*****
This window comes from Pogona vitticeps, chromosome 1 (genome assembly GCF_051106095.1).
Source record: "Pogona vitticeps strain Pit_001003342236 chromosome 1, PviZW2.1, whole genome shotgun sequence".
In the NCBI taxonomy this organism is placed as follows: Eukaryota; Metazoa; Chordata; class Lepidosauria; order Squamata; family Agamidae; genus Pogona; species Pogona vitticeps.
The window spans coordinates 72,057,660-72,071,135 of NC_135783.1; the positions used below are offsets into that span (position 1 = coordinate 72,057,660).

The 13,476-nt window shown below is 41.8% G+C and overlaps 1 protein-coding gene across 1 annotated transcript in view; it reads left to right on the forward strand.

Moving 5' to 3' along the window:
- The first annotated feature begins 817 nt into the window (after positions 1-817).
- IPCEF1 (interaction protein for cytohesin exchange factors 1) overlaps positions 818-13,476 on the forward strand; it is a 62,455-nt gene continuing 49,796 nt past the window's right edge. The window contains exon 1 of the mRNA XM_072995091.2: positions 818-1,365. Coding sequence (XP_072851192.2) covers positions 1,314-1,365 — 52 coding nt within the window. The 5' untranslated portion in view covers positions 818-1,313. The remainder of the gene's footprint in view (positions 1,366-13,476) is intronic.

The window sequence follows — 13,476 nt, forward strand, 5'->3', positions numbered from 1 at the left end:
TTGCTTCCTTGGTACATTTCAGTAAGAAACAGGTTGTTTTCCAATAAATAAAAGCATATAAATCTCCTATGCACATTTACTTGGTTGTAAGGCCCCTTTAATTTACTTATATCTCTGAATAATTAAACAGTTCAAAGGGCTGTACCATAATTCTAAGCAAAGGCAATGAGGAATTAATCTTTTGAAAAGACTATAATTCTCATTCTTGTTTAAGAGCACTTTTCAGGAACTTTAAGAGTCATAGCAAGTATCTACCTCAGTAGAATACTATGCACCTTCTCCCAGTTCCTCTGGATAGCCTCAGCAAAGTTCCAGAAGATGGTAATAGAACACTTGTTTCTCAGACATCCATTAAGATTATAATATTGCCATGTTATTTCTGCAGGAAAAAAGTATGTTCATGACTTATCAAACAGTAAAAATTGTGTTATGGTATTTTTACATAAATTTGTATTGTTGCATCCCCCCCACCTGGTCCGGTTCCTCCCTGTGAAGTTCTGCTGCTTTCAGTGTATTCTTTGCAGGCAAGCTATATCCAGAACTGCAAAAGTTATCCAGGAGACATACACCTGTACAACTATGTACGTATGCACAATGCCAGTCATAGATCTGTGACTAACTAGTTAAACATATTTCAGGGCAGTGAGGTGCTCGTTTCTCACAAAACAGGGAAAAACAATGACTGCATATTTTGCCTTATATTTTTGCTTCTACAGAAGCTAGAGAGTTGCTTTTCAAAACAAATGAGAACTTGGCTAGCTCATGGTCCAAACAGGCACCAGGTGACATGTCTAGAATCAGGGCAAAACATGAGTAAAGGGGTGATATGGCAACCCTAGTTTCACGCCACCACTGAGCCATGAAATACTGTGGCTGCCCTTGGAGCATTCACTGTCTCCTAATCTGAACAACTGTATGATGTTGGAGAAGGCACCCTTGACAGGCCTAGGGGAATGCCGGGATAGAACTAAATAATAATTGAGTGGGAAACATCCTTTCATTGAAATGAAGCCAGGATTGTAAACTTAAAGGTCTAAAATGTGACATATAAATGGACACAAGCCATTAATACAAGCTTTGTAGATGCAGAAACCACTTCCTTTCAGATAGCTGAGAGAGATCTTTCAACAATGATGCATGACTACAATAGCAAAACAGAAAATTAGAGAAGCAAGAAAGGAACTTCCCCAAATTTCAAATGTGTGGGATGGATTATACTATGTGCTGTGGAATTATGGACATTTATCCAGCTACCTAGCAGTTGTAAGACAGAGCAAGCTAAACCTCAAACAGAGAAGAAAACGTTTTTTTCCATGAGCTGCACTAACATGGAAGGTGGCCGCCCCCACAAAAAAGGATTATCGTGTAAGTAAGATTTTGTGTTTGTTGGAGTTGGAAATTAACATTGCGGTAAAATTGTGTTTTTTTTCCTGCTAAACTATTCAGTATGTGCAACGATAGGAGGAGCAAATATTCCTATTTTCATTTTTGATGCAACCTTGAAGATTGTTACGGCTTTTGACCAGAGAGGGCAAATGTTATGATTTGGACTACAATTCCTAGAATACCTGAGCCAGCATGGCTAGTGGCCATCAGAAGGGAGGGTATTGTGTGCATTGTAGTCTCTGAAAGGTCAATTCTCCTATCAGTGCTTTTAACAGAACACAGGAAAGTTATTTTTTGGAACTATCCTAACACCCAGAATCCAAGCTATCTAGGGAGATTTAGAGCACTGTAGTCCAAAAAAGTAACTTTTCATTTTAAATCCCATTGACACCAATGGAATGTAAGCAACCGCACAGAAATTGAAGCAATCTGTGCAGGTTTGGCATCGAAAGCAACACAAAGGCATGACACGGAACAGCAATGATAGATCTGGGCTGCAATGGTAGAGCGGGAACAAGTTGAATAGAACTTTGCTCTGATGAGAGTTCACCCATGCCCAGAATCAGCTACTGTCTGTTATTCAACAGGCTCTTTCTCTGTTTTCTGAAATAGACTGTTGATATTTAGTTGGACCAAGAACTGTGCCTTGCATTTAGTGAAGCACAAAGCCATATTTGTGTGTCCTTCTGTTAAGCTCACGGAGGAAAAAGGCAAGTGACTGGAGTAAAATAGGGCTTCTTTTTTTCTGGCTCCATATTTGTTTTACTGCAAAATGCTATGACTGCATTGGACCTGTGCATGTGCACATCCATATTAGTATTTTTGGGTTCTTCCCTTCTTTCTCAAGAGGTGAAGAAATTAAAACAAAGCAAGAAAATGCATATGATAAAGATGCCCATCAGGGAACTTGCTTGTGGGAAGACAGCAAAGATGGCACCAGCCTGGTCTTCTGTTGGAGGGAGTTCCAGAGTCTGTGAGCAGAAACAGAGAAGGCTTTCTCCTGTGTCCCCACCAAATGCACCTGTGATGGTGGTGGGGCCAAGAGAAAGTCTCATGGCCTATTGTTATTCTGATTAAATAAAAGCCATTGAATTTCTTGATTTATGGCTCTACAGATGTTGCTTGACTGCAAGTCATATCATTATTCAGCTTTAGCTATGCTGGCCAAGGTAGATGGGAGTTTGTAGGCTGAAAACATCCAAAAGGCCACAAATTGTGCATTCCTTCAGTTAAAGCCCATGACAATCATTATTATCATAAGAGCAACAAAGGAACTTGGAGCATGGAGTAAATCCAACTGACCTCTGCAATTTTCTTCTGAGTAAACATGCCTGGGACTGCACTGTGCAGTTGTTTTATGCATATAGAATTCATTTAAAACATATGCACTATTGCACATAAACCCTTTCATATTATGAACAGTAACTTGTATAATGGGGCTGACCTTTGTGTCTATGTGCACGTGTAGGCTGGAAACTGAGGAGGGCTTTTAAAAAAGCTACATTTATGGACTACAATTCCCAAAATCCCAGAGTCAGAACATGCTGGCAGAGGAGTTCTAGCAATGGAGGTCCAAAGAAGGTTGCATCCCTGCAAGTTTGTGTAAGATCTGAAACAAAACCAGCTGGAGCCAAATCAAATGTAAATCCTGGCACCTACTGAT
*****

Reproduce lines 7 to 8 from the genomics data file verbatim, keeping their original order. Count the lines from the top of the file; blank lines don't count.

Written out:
- The first annotated feature begins 817 nt into the window (after positions 1-817).
- IPCEF1 (interaction protein for cytohesin exchange factors 1) overlaps positions 818-13,476 on the forward strand; it is a 62,455-nt gene continuing 49,796 nt past the window's right edge. The window contains exon 1 of the mRNA XM_072995091.2: positions 818-1,365. Coding sequence (XP_072851192.2) covers positions 1,314-1,365 — 52 coding nt within the window. The 5' untranslated portion in view covers positions 818-1,313. The remainder of the gene's footprint in view (positions 1,366-13,476) is intronic.